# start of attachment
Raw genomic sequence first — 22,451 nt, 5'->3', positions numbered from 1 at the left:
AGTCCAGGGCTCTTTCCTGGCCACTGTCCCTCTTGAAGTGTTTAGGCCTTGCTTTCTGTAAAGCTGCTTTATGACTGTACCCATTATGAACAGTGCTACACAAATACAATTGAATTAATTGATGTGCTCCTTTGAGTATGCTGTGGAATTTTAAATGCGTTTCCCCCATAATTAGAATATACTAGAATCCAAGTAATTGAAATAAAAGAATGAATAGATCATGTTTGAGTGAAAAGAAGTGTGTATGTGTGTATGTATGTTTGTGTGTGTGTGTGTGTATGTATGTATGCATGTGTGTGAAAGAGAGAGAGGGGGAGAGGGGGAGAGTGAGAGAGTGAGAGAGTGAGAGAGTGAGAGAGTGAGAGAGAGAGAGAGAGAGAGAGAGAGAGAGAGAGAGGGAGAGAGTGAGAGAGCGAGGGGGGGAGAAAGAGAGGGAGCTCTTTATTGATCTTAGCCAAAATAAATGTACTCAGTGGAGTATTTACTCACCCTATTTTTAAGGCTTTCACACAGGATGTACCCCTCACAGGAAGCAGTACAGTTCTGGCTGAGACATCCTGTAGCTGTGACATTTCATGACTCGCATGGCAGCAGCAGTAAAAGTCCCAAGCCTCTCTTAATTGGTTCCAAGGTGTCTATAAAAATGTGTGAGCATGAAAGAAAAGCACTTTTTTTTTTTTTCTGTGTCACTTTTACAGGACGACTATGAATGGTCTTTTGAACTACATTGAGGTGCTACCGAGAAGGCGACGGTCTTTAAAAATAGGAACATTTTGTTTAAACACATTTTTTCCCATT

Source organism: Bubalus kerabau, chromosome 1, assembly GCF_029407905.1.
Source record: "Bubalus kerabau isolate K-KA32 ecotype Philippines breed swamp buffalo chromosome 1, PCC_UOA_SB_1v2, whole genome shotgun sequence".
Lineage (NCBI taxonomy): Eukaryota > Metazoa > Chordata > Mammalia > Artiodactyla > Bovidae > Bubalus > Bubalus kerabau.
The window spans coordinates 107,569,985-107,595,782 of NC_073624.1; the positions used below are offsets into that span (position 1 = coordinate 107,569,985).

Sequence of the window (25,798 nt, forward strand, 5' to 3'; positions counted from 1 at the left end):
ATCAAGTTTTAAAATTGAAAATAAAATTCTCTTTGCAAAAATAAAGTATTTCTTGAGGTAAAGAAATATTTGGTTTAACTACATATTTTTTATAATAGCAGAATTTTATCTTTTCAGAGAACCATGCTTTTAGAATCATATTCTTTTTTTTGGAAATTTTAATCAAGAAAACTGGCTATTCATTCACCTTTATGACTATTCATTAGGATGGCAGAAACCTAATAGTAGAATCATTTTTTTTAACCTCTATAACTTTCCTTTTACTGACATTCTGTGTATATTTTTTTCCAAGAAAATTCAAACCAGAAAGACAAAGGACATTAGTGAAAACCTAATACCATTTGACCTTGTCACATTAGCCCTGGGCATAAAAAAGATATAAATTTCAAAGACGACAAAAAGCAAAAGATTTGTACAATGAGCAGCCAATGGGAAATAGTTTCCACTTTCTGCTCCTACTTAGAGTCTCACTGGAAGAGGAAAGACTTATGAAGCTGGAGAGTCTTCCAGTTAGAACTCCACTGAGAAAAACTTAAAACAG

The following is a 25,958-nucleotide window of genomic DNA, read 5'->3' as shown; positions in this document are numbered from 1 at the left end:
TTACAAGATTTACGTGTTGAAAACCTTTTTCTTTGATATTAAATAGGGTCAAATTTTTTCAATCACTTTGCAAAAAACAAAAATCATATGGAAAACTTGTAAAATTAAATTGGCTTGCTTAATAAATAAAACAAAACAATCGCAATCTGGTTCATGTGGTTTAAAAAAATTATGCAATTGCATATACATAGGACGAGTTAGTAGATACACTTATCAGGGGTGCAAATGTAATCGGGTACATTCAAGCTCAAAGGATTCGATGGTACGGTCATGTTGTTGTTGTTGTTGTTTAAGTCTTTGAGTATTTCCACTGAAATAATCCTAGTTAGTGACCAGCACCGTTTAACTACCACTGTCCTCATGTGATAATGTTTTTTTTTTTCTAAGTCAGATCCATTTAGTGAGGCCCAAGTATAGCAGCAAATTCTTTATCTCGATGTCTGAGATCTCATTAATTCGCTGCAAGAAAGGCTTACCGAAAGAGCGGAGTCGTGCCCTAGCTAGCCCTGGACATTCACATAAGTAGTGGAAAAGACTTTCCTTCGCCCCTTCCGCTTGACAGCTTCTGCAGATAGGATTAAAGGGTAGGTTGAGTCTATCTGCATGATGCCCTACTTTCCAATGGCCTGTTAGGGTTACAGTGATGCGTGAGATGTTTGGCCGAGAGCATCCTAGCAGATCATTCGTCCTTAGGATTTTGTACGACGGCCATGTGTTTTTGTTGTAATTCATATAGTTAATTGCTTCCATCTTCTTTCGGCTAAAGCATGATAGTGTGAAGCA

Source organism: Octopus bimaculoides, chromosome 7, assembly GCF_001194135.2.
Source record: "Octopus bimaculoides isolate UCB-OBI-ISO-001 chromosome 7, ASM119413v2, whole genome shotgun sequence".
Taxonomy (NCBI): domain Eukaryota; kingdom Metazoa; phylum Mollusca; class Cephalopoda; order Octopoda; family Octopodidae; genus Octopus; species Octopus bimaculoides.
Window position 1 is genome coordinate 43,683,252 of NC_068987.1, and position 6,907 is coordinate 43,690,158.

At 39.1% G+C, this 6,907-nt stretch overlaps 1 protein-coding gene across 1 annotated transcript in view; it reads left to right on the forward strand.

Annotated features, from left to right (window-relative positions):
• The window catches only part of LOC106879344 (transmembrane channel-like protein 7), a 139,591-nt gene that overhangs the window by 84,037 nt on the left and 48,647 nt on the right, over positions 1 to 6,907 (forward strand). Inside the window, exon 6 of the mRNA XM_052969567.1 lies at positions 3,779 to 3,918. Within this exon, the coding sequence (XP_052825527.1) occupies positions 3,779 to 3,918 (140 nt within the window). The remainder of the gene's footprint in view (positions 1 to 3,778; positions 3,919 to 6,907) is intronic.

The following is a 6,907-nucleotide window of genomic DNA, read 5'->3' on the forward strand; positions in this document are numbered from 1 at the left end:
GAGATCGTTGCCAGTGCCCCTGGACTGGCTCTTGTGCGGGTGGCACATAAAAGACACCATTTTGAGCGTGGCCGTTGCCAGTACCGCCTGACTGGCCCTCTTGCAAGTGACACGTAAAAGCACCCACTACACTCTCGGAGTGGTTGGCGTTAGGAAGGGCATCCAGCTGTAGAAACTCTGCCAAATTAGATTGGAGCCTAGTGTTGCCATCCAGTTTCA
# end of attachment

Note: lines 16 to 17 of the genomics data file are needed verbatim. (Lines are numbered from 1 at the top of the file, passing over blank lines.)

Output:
Annotated features, from left to right (window-relative positions):
• The window catches only part of LOC106879344 (transmembrane channel-like protein 7), a 139,591-nt gene that overhangs the window by 84,037 nt on the left and 48,647 nt on the right, over positions 1 to 6,907 (forward strand). Inside the window, exon 6 of the mRNA XM_052969567.1 lies at positions 3,779 to 3,918. Within this exon, the coding sequence (XP_052825527.1) occupies positions 3,779 to 3,918 (140 nt within the window). The remainder of the gene's footprint in view (positions 1 to 3,778; positions 3,919 to 6,907) is intronic.